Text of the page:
Now that Apollo, Gears, etc. will finally bring disconnectedness to the forefront of applications, here's a useful reference. I've used Paul Dourish's ideas in several settings both for hands-off and hands-on divergence and synchronization. It's not just about "offline" and "online" -- there are all kinds of divergence and synchronization in distributed systems.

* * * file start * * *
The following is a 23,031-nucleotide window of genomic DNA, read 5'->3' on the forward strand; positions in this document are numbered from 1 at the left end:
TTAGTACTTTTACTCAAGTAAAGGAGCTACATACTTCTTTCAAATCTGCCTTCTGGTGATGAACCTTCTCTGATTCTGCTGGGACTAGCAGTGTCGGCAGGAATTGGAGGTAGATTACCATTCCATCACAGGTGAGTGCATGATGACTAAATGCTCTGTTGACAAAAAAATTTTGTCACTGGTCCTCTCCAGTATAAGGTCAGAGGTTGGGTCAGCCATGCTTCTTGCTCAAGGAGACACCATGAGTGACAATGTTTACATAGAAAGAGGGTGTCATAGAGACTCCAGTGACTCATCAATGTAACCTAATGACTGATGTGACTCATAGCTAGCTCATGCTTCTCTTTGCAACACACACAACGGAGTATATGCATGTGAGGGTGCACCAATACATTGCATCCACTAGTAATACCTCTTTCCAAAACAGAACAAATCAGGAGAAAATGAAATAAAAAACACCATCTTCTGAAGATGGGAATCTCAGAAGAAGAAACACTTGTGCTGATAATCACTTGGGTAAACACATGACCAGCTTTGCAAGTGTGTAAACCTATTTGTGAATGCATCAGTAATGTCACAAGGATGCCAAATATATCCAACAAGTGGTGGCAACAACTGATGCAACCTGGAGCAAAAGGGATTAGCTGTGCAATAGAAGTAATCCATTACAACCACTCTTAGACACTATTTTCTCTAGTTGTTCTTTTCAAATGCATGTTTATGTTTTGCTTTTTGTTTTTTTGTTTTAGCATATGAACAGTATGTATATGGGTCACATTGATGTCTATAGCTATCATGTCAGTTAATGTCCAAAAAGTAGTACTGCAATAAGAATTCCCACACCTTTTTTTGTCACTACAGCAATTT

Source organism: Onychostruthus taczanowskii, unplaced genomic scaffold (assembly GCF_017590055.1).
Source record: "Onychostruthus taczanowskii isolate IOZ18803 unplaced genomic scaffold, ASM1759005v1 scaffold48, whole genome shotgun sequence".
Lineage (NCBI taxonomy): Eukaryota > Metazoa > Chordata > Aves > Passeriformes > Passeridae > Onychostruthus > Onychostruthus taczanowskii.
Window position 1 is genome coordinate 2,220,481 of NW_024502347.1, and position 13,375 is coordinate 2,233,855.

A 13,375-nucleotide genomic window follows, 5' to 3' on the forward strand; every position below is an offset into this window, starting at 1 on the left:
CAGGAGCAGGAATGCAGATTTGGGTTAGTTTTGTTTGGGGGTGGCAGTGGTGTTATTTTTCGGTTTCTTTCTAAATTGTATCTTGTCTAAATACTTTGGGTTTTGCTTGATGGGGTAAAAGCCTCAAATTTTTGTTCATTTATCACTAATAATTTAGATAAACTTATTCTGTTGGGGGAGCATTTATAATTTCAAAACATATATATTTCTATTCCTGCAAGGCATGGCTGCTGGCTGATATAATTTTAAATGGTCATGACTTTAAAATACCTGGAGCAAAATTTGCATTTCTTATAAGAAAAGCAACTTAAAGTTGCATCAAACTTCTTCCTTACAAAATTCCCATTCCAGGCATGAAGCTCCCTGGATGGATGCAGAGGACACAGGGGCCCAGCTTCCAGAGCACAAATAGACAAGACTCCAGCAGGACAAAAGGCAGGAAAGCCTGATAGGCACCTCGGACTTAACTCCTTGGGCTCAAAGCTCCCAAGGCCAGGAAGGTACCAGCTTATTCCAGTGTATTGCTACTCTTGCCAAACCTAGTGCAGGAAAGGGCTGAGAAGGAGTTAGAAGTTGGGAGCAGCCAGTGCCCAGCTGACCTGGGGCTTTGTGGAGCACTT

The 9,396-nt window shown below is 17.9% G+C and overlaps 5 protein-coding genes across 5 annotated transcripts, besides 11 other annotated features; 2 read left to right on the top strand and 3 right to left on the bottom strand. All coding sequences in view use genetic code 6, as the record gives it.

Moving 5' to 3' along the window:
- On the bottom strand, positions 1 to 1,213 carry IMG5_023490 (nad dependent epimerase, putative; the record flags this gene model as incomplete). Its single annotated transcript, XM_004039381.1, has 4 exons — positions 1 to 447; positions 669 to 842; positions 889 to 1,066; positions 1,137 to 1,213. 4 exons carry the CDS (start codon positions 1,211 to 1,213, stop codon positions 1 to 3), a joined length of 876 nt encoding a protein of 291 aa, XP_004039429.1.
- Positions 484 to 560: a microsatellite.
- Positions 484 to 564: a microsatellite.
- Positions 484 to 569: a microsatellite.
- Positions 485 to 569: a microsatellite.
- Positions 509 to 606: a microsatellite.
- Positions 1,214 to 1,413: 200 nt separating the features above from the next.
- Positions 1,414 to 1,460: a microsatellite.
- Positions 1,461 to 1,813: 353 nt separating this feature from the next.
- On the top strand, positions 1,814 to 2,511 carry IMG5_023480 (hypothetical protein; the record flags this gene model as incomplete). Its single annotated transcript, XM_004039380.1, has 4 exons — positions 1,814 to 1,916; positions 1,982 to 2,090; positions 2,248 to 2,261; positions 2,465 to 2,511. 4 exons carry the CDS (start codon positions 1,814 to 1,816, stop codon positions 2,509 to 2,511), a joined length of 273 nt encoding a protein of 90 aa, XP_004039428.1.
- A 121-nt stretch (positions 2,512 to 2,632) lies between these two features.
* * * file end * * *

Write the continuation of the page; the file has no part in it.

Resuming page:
The basis of this model is the explicit management of divergence between potentially simultaneous streams of activity over a shared workspace. Streams of activity correspond to user and system actions at one user’s node. Divergence occurs when actions across the shared workspace are unsynchronised, and hence two user’s views (or copies) of the shared workspace differ. Cooperation and coordination is achieved through the periodic synchronisation of streams. In the model, a collaborative system regulates divergence and synchronisation through the use of general consistency guarantees. The mechanisms by which divergence is admitted, consistency guarantees made, and later synchronisation achieved, are points within this model where a different strategies can be adopted. This openness leads to a wide range of resultant tools applicable in different situations, and supporting different working styles.